This blog post has been written for us by private midwife Laura Meredith-Hobbs and it really is such an important topic! Lack of sleep is one of the leading contributors to postnatal depression so if you are feeling overwhelmed or can relate to any of the feelings raised in this blog, do talk to someone about it! You can get help and start feeling a little more you again!

“Postnatal depression can creep up, it can develop very gradually.

My experience had no rhyme or reason, no pattern that I could avoid or prevent; it just snuck up on me. I don’t think I was able to name it for while, I was just blue, I was just tired, I was just isolated, and I was just….. I owned it many years later, the benefit of experience enabling me to name it and understand it, why I was not myself when my daughter was a new born. Why I have a mass of blank memories of when she was changing and growing, becoming that most delightful inquisitive toddler.

Now as a midwife I would love for us to talk more openly about postnatal depression. To name it. Talk to your partner, family, friends. Postnatal depression can be very frightening but with support can be managed.

Postnatal depression affects more than one in every ten women within a year after giving birth. It can also affect your partner, but this is less common.

Postnatal depression can have a massive impact on your family, but, if we can talk about it before the baby is born, it will give you a chance to ask for help when you need it.

Some women feel a bit down, tearful or anxious in the first week after giving birth; we call this the ‘baby blues’ and this is so common that it is considered normal. The ‘baby blues’ do not last for more than two weeks after giving birth so if your symptoms last longer you may have postnatal depression.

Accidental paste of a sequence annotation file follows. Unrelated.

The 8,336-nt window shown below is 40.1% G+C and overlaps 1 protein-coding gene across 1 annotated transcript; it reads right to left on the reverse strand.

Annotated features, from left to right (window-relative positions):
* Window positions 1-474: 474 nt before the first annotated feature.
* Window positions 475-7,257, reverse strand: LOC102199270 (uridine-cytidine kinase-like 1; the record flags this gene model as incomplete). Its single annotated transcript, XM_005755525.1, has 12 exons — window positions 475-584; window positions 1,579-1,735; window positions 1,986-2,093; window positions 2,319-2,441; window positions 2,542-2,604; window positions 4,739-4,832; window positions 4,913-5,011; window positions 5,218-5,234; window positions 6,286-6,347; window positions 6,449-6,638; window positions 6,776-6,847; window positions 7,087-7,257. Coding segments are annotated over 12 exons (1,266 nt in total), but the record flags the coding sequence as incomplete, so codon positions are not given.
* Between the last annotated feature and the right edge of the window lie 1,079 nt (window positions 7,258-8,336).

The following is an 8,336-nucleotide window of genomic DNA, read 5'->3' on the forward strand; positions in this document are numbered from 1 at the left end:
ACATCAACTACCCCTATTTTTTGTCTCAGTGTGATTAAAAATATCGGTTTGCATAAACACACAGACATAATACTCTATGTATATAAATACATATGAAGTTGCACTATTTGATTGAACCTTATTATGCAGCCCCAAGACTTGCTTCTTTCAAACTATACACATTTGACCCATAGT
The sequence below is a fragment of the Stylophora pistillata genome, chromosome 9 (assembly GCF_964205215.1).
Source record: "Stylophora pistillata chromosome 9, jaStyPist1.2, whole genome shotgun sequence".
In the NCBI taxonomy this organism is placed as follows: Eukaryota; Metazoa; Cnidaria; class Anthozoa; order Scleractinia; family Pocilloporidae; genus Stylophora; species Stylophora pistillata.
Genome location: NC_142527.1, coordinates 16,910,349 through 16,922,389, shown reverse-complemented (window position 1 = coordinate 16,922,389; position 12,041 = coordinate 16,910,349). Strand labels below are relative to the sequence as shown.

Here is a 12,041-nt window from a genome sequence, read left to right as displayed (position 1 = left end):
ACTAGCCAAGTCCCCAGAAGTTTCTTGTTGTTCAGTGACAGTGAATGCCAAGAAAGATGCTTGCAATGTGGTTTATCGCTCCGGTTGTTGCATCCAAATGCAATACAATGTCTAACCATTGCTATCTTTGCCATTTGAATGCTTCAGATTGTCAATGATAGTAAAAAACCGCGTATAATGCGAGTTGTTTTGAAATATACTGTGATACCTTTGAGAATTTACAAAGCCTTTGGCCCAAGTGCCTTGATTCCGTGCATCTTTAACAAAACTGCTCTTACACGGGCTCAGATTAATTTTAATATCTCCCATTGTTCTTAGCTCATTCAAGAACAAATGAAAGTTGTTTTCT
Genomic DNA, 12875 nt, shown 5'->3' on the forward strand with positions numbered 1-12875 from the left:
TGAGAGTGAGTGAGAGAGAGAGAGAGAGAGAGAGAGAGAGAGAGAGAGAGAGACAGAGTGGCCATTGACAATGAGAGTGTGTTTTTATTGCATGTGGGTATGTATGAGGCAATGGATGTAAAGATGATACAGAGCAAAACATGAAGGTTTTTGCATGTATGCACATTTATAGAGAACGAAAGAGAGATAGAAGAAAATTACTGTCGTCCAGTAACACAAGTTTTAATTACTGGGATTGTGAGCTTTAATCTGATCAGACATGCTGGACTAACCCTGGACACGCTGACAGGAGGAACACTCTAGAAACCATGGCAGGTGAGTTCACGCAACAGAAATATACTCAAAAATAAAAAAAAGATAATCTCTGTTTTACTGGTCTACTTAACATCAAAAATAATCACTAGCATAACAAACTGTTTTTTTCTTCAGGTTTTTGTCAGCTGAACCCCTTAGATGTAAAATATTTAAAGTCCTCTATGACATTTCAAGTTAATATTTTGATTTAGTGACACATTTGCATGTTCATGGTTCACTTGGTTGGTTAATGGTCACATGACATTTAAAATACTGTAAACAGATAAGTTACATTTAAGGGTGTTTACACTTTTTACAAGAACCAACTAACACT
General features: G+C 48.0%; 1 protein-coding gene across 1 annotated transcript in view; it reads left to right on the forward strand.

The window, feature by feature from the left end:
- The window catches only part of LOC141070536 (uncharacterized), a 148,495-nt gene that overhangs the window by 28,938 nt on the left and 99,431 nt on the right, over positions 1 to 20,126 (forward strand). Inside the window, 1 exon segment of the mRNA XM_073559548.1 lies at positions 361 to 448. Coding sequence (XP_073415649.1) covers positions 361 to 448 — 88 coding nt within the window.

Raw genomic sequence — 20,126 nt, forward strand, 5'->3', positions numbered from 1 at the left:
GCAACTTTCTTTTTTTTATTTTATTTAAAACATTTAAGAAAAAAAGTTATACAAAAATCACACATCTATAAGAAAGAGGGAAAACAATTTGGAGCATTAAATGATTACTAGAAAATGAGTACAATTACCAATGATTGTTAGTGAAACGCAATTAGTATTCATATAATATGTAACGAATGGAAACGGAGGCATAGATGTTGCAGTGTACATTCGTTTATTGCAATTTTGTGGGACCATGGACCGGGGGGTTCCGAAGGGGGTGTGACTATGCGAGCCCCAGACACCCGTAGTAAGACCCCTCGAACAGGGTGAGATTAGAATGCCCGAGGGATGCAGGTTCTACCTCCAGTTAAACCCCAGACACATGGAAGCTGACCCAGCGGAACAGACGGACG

Women are so very good at coping, carrying on, we put on a smile, we cuddle our babies. But sometimes we just don’t connect, the smile not quite reaching our eyes, not feeling comfortable looking into our baby’s eyes, making that connection.

Postnatal depression can present itself in many ways, such as a feeling of sadness or persistently low mood, taking no enjoyment and having no interest in things going on around you. You may feel very tired and consistently have little energy, trouble sleeping at night, not wanting to have contact with other people, lacking concentration or difficulties making decisions, frightening thoughts even about hurting your baby. This can be very frightening and feel overwhelming, but by talking to our partners, family and friends before the baby is born we can put in place a safety net. Our partner, family and friends know us best, we need to be proactive and empower them to act on our behalf if they feel we are not ourselves or they are worried about us.

Midwives and Health Visitors should ask about your mental well being every time they see you after you have had the baby. It may not be your midwife that has looked after you during your pregnancy and so it can be very difficult to open up to a stranger and name postnatal depression. Women are very good at carrying on, saying “I’m fine and everything is wonderful”, where in fact we are falling apart and having a good cry in the toilet when nobody is looking. If it is a different midwife they are not going to be able to spot signs of postnatal depression so easily, as they do not know you well enough to see the difference in your mood and demeanour. They may not be able to pick up on subtle changes that could indicate postnatal depression or the fact that you are struggling and need a little more support.

Motherhood is a hard and difficult job, we may think we have done everything we can to prepare for it, but our roles change so drastically, in such a short time, it can knock us for six. But if you could enable your partner to raise concerns on your behalf then we can start putting support into place for you.

With good support, which can include self-help strategies and therapy, most women make a full recovery. It is not your fault you are depressed, it can happen to anybody.

Being depressed does not make you a bad parent. You are not going mad your baby wont be taken away from you. It is ok not to be ok it is ok to ask for help, you have not failed.

Name postnatal depression. Talk about postnatal depression.”

If you think you might be affected by postnatal depression, talk to someone. This could be your partner, friends, family or your midwife/health visitor or GP. Don’t suffer in silence – don’t say ‘Im fine’ by getting help you really can start to feel better!
If you think you may benefit from Laura’s help and support you can contact her on 07979328695

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